Establishment 'Conservatives' See No Humor in Hilarious News Items
It is understandable that jaded establishment columnists and TV commentators — including the ones who labor under the pretense of being conservatives — cannot find interesting items to write or talk about.
We are not talking about run-of-the-mill local or even regional spinners of opinions; these are “elite, intellectual” national columnists and TV commentators. As one of their heroes, the Clinton Clan, would say, they feel the pain of the people so deeply that it makes for mundane writing.
Humor finds no home there.
There is nothing to be gained by naming these nationally known pseudo-conservatives since they have enough shame to bear imagining that people read or listen to their drivel, even if the numbers of readers and listeners are miserably low, and sliding lower.
To illustrate that there are plenty items for interesting commentary, let’s look at one example.
There are enough items on a single page of a recent edition of a regional southern daily newspaper to provide even a pseudo-conservative columnist, especially one who labors for a liberal publication like The New York Times or The Washington Post, with enough “safe” prose for at least one column.
To make the items juicier than would have been the case otherwise, all the items are written by employees of what is perhaps the most liberal/progressive/democrat-friendly news organization in the world — the Associated Press.
The headlines for each of the three items hint at what is to come, and illustrate what the Associated Press thinks is important, and presents it deadly seriously.
The headline reading “Give drug felons food stamps, many states now say,” is followed by a report in favor of it. It’s only in the last two paragraphs that the co-writers get around to letting opponents of the move have their say.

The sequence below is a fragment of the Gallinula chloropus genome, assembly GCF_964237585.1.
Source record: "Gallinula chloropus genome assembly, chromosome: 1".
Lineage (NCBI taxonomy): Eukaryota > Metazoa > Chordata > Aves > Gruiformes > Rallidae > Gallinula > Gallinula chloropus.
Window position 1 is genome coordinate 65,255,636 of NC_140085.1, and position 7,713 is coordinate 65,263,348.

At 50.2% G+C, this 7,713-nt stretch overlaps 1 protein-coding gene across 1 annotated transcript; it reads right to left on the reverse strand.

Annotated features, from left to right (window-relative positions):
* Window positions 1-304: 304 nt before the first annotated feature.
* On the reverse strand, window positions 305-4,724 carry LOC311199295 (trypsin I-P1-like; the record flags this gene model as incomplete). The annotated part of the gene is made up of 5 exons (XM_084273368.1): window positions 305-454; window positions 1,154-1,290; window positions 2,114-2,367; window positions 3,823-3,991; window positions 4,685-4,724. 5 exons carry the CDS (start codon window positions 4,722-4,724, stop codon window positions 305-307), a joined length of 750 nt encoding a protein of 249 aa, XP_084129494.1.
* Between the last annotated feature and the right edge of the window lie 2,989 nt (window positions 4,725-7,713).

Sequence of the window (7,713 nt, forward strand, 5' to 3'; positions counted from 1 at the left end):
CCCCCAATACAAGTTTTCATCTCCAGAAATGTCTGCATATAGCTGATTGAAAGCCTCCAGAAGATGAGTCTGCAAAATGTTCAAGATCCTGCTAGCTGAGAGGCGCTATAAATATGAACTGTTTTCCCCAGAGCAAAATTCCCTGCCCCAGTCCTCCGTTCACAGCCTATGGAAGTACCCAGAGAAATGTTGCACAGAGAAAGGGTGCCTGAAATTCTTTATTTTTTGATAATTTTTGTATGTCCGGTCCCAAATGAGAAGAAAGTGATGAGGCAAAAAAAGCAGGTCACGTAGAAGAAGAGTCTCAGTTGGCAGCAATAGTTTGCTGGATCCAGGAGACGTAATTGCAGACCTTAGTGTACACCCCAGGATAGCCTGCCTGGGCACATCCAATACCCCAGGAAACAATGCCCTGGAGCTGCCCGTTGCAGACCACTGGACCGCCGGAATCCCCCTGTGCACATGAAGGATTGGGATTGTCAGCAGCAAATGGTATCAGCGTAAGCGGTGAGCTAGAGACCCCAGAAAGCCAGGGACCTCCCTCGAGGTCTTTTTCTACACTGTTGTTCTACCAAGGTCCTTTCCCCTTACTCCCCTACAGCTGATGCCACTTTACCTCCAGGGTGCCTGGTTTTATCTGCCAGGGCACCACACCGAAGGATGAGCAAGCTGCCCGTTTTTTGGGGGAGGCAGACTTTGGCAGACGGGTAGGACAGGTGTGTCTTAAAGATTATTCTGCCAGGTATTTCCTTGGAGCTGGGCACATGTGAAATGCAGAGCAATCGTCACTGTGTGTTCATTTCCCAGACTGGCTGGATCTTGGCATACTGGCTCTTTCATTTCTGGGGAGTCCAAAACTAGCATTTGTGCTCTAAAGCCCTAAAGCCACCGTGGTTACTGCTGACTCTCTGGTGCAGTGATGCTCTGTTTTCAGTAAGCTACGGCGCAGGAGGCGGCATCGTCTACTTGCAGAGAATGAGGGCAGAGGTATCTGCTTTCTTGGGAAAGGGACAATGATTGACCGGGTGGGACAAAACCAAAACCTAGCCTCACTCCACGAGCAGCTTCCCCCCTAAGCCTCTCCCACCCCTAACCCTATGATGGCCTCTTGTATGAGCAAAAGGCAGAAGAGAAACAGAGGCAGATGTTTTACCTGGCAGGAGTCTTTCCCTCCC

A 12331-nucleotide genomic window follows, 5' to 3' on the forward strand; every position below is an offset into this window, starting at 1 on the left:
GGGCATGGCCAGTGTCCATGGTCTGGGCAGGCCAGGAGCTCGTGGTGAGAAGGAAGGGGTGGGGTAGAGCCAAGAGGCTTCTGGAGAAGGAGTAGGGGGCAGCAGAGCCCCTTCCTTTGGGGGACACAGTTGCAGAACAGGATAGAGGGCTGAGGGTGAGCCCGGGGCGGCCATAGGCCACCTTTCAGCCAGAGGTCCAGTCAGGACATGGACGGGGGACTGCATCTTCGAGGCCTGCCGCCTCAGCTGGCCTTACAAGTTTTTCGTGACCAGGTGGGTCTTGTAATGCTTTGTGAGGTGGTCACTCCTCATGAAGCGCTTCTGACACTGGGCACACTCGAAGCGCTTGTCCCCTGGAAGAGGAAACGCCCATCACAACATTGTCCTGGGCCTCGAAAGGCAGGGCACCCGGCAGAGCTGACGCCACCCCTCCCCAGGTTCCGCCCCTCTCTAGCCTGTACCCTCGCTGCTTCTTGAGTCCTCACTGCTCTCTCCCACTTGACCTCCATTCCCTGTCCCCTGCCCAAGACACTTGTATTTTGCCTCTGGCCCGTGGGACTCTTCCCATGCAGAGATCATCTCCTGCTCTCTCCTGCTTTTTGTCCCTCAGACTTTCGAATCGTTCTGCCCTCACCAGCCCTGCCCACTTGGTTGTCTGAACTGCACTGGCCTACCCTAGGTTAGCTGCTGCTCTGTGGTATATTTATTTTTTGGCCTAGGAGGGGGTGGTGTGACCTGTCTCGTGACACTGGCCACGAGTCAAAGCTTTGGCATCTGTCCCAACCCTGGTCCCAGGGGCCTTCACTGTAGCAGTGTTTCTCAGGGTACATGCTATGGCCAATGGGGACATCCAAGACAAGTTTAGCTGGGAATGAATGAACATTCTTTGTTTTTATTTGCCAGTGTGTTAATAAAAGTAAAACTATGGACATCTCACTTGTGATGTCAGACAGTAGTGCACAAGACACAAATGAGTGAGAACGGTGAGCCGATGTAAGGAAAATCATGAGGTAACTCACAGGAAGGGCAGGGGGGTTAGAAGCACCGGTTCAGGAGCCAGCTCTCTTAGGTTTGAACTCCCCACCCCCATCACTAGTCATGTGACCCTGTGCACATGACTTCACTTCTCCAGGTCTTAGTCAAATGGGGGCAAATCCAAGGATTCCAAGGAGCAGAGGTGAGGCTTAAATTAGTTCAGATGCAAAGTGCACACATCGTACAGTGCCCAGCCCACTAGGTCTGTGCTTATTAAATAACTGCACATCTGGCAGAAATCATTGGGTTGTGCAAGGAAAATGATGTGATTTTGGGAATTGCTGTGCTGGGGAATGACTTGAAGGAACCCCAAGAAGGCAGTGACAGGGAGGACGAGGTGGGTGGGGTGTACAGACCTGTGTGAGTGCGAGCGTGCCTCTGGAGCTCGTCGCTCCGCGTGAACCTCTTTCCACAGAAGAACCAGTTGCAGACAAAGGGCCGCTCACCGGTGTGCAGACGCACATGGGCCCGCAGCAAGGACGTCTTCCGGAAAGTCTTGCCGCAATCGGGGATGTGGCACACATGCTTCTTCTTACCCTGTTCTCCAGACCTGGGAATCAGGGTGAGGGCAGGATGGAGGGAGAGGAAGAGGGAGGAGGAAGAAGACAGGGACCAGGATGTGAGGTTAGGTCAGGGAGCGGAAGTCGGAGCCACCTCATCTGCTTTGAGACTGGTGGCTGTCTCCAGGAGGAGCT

The sad thing is that the co-wrote article contains much valuable information, but it loses its value by the use of biased language, terms such as “desperate to stop the runaway growth of … prison population.”
It also required two writers to put together another story on the same page, headlined “Student says he was victim of Islamophobia.” Note that “Islamophobia” is capitalized, reflecting the importance writers place on the condition.
(To be fair to the two writers, it is difficult not to be swept off one’s feet given the propagation by the national media that the so-called “backlash” from terrorist attacks are often worse than the terrorist acts.)
In this case, according to the article, a college student who was also something that was called an Iraqi “refugee” was so dumb and peaceable that he spoke Arabic on a plane and “may have” used the phrase “Islamic State” when talking on his phone. To cap off the scenario, he ended the phone conversation with “inshallah,” meaning “God willing.” The young, likeable fellow was tossed from the plane, detained, but was later released.
According to the story, he told the AP that FBI agents asked him about his thoughts on martyrdom, and he told him he had no interest in such matters, which probably convinced AP to picture him as a martyr, but not so the woman who overheard the phone conservation and reported it to plane personnel. In the writers’ minds, she came off as a dastardly islamophobic.
If someone had asked the two reporters if the woman erred in reporting what she saw and heard, one could imagine them saying, “Well, if she hadn’t reported it and the plane blew up and killed everybody, her survivors wouldn’t have to live with the knowledge that she’s a sick, demented bigot and hater.”
The third item is a story about Hillary Clinton and Donald Trump campaigning in New York and there was no byline, for whatever reason. Maybe the writer(s) covering that beat was sick that day, and so an idle member of the Associated Press’ editorial board whipped it up.
However biased the whole of the story is for Democrats, it is puzzling that included in the story was a list of unflattering Hillary Clinton activities: dancing to Latin music at a Brooklyn block party; vowing to defend abortion rights to females in Manhattan; praying at a black church in Westchester; drinking a bubble tea at a dumpling shop in Flushing; and cheering newly unionized workers in Queens. Oh, well, fatigue can cause lapses in judgment when one is called on day after day to churn out pieces flattering to Democrats, any Democrat, and to moderate (i.e. Democrat-friendly) Republicans. Mistakes are made.
L.E. Brown, Jr. is an independent writer based in Magnolia, N.C. Contact him at [email protected]